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Longitudinal Trajectory of Adaptive Behavior in Individuals with Fragile X Syndrome

Saturday, 4 May 2013: 11:30
Meeting Room 4-5 (Kursaal Centre)
C. Klaiman1, B. Jo2, A. A. Lightbody2, L. C. Chromik2 and A. L. Reiss2, (1)Department of Pediatrics, Emory University School of Medicine and Marcus Autism Center, Atlanta, GA, (2)Psychiatry, Stanford University, Stanford, CA
Background: Fragile X syndrome (FraX) is the leading inherited cause of developmental disability. Adaptive behavior, the term used to indicate an individual’s ability to independently function in their environment changes over the course of an individual’s life. Individuals with FraX have strengths in daily living skills with weaknesses in socialization and communication skills, similar to individuals with autism (ASD).  Some reports suggest that there may be changes in adaptive behavior over time, with different studies showing gains and others declines.  

Objectives:  The purpose of this study was to examine, prospectively and longitudinally, the adaptive behavior of children with FraX. Specifically, we examined the mean level and rates of development for the Adaptive Behavior Composite score and the domain scores as measured by the Vineland Adaptive Behavior Scales (Vineland). In this large scale study, we investigated the rate of adaptive skill acquisition as well as the adaptive behavior profiles in individuals ages 6 through 16 years.

Methods:  The participants were 265 individuals with FraX (186 males, 79 females) and 225 typically developing individuals (124 males, 101 females). All individuals with FraX were diagnosed with full mutation FraX using DNA analyses. The Vineland was used to assess adaptive behavior. Depending on the Vineland domain, 252-265 had one assessment, 186-187 had 2 assessments, 46 had 3 assessments and 6 had 4 assessments. The mean interval between assessments was 1.94 years.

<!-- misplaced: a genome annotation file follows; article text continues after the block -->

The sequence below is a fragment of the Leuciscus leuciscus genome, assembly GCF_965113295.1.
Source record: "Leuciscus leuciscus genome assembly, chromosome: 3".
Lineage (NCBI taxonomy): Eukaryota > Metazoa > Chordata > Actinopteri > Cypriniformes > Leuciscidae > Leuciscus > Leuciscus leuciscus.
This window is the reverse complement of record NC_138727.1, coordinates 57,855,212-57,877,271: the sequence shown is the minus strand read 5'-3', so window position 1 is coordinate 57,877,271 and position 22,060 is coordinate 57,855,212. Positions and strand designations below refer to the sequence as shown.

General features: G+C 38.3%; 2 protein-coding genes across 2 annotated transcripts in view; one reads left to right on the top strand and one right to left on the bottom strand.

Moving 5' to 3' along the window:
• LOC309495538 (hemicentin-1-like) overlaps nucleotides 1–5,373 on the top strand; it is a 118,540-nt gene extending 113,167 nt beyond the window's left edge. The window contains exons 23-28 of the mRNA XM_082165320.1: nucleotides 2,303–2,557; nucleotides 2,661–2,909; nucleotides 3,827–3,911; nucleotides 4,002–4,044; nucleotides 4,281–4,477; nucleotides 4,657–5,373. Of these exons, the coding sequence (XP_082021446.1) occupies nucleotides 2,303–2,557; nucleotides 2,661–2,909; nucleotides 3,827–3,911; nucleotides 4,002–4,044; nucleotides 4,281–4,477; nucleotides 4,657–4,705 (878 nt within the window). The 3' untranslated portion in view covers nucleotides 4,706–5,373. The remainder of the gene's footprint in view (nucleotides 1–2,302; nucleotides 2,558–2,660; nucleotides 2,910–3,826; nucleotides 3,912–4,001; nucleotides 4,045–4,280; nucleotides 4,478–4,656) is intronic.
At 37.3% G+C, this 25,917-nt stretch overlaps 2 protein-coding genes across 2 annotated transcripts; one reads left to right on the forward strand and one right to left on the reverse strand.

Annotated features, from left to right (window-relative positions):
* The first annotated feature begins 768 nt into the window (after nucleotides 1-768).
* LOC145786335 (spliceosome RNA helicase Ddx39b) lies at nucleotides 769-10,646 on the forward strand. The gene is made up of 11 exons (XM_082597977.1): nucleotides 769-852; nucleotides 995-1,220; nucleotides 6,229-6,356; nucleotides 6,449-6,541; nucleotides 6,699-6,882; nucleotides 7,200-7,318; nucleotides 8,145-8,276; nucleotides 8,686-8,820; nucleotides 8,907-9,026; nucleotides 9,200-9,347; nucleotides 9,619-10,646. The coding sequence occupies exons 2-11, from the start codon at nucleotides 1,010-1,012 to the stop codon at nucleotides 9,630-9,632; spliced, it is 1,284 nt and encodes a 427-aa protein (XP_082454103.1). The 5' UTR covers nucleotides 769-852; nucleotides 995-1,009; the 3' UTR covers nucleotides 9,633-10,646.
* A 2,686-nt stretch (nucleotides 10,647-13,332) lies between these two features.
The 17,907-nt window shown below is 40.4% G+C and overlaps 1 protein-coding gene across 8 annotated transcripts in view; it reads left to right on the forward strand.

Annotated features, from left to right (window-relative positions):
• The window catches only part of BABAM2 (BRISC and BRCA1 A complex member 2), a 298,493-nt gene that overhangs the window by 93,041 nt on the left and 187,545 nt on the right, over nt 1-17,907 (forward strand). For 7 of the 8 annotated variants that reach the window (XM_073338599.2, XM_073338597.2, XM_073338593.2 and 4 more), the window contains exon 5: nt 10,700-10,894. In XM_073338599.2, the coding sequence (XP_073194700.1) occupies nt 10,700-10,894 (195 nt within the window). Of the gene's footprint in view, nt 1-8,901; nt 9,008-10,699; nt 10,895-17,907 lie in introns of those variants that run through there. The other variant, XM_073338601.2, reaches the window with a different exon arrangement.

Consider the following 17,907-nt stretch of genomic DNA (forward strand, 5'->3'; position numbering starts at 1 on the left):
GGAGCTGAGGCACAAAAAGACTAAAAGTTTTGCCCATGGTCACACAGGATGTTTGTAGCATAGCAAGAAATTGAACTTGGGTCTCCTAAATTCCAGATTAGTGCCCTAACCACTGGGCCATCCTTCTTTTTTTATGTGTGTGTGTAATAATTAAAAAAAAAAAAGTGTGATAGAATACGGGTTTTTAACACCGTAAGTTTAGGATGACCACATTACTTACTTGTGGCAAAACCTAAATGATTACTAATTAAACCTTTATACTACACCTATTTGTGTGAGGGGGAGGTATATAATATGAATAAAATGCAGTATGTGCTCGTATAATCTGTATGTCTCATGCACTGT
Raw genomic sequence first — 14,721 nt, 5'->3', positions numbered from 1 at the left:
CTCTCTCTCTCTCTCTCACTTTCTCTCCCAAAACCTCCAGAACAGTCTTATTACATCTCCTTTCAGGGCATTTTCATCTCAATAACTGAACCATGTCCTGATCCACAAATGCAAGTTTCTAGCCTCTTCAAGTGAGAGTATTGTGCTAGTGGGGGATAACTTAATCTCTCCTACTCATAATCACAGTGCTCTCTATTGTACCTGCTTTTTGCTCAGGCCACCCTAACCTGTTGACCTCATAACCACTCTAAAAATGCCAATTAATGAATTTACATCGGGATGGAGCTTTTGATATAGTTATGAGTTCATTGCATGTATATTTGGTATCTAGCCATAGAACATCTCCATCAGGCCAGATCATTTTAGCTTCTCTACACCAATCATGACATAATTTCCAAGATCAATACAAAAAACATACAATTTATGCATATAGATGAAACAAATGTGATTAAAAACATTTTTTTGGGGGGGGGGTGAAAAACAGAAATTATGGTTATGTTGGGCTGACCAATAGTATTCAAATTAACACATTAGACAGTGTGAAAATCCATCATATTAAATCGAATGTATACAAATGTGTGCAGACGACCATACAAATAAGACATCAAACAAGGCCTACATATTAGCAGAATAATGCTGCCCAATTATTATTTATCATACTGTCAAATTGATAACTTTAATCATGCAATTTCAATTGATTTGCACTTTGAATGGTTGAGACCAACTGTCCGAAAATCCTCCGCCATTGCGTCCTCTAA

Results:  Common growth model was used to estimate trajectories of Vineland domains. The Adaptive Behavior Composite (ABC) score did not change for control males or females or FraX females. Frax males change rapidly from 6-11 years (p < .001) but not from 11 – 16 years (p>.05). This is similar to results on the socialization domain, though the FraX males continue to show declines through 16 years (p=.003). In the communication domain, both control and FraX males decline from 6-11 (p=.006 and p<.001 respectively). From 11-16 years, all but FraX females decline significantly. With regard to daily living skills, no changes are seen with regard to control individuals however FraX females increased significantly (p=.04) and FraX males decreased significantly (p<.001) from 6-11 years. Comparing typical trajectories to FraX trajectories, for males the gap in adaptive behavior widens with age.

Conclusions:  In this original, large scale, longitudinal study, we were able to elucidate trajectories of adaptive behavior across a wide age range in boys and girls with FraX. Boys with FraX show the largest declines in adaptive behavior with socialization skills declining the least, albeit continually through 16 years. Communication skills decline the most overall. Interestingly, this profile is different from individuals with idiopathic autism who show the largest declines in socialization and communication skills over time. It is important to be aware of developmental periods where skills are particularly likely to diminish in FraX so that those working with affected individuals can attempt to preserve behavioral sets that are most vulnerable.  Understanding developmental trajectories in FraX will also be of value in understanding and interpreting the effects of new treatments for this disorder.

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